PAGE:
How Tough Is It to Prove Constructive Drug Possession?
Possession of cannabis, possession of cocaine, possession of oxycodone, possession of hydrocodone. All these possession charges can only be proven by the old Real Estate slogan–location, location, location. The location of a drug can be described as either “actual” possession or “constructive” possession. Actual possession is a simple concept that refers to drugs that are located in a person’s pocket, in a person’s hand, bra, socks, wherever drugs may be hidden on the human body.
But, prosecutors can also prove drug possession even when the drugs are not located “on” the person. This is known as constructive possession, and it’s proven where the accused does not have physical possession of the contraband but knows of its presence on or about the premises and can maintain dominion and control over it. It’s tough to prove constructive possession, because the prosecution must show knowledge of the “presence” of the drugs, plus dominion and control over it. When drugs are found and there’s proof that the accused had knowledge of the drugs presence, that’s still a not guilty (because dominion and control must also be proven).
One great Florida case that illustrates this situation is Evans v. State, 32 So.3d 188 (Fla. 1st DCA 2010). Michael Jay Evans (appellant) was found guilty by a jury of constructive possession of two controlled substances. Evans’ home was searched while he and a few others were present. In Evans’ bedroom, on top of his bed, the police found a duffel bag. Inside the duffel bag, officers found Evans’ passort, and a small toiletry bag which contained illegal pills and MDMA. So, drugs found next to your passport, in your bedroom, on your bed–an easy conviction, right? Wrong. It all comes down to whether or not the home was occupied jointly or by one person. In Evans’ case, the home was in joint possession. Joint possession makes the prosecutor’s job expedientially more difficult, let’s see why.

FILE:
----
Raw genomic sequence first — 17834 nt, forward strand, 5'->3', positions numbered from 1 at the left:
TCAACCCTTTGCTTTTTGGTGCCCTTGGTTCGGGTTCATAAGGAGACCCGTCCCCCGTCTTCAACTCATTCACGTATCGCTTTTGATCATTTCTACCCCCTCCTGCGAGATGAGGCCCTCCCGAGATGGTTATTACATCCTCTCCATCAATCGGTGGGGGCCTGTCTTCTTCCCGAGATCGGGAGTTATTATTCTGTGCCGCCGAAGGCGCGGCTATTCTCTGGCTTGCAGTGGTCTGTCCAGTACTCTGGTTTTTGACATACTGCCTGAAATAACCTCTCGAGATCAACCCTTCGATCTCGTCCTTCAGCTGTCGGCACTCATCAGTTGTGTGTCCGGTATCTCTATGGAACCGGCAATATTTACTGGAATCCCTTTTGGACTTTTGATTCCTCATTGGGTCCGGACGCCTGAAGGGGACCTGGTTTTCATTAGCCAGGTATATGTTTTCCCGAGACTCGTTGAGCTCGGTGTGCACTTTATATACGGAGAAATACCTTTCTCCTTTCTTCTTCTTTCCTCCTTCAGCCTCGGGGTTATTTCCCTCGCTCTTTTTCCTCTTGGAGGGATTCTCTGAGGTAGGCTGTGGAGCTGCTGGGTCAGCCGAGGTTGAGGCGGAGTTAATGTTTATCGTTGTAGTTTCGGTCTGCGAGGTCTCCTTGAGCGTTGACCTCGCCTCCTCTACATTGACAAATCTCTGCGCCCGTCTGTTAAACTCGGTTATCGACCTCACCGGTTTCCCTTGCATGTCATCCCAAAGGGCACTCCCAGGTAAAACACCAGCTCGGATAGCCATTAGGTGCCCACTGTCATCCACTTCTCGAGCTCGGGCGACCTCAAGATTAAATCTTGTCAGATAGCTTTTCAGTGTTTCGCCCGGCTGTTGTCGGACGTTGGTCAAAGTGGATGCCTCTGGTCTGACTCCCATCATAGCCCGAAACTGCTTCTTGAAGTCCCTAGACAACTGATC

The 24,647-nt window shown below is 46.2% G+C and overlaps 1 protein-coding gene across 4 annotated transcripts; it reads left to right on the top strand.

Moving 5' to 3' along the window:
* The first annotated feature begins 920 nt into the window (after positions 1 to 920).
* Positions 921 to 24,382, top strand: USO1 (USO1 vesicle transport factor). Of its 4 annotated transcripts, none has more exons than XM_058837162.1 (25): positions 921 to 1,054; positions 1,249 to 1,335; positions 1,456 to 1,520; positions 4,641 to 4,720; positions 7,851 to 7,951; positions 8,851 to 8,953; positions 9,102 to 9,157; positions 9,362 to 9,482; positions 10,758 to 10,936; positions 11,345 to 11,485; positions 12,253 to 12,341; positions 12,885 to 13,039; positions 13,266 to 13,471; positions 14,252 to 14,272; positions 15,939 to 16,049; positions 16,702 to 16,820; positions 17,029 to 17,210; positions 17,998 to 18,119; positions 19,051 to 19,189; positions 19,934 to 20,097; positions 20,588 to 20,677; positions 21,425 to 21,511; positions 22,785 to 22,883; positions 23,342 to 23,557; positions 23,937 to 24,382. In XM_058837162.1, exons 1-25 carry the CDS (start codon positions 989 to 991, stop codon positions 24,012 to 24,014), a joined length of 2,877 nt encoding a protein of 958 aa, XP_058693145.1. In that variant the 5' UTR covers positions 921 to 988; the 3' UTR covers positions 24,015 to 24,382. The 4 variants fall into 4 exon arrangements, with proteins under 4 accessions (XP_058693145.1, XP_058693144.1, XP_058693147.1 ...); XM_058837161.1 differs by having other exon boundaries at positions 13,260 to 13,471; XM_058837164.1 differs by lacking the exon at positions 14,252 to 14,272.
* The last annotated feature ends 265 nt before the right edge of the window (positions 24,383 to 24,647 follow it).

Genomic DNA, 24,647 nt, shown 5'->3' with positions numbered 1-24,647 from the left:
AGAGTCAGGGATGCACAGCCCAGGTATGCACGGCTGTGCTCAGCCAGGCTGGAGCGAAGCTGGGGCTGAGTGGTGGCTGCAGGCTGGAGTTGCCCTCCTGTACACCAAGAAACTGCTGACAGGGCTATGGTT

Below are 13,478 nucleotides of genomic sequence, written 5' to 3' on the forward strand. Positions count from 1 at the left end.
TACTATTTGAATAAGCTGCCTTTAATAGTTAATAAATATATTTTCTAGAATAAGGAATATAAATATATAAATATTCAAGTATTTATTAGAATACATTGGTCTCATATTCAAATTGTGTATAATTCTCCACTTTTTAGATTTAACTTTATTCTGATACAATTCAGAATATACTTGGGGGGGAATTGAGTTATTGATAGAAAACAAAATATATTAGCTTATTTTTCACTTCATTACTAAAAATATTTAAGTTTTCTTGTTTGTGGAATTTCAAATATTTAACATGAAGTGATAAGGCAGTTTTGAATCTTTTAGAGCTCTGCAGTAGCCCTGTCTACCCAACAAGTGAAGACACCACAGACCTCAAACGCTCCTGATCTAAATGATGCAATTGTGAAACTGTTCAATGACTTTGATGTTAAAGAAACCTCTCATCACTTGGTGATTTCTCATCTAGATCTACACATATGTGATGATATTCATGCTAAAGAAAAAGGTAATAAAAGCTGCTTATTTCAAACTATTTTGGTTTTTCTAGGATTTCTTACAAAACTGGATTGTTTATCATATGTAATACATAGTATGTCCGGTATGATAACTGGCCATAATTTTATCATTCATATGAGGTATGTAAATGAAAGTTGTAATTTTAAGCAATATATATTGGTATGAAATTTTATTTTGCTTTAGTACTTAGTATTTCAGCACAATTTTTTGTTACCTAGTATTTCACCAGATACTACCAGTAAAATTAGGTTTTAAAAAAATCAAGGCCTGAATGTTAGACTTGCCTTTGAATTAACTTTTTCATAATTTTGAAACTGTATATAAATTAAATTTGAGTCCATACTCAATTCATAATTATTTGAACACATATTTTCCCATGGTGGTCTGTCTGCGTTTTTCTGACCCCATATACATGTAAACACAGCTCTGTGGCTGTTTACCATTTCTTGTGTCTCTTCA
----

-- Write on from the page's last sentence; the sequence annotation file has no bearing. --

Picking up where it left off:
When drugs are found in a place occupied by several people (jointly occupied), the state cannot prove the “knowledge” or “ability to maintain dominion and control” element from mere ownership of the bedroom or proximity to the drugs. The State must establish both elements by independent proof. The state argued that the presence of appellant’s passport in the duffel bag suggests he could have placed the passport there and thus Evans knew of the drugs. The appellate court disagreed, stating that “[s]uch an inference, however, provides no time frame with regard to when the contraband came to reside in the bag, nor any help as to appellant’s present dominion over the contraband. Without more, the mere presence of the passport is no better proof of appellant’s knowledge of, and dominion over, the contraband”. Id. Thankfully, the First District Court of Appeals overturned Evans’ convictions, reasoning that neither knowledge nor control over the drugs were proven under these facts. So, when faced with apparently hopeless facts, call an experienced criminal defense attorney, I know a great one in Orlando….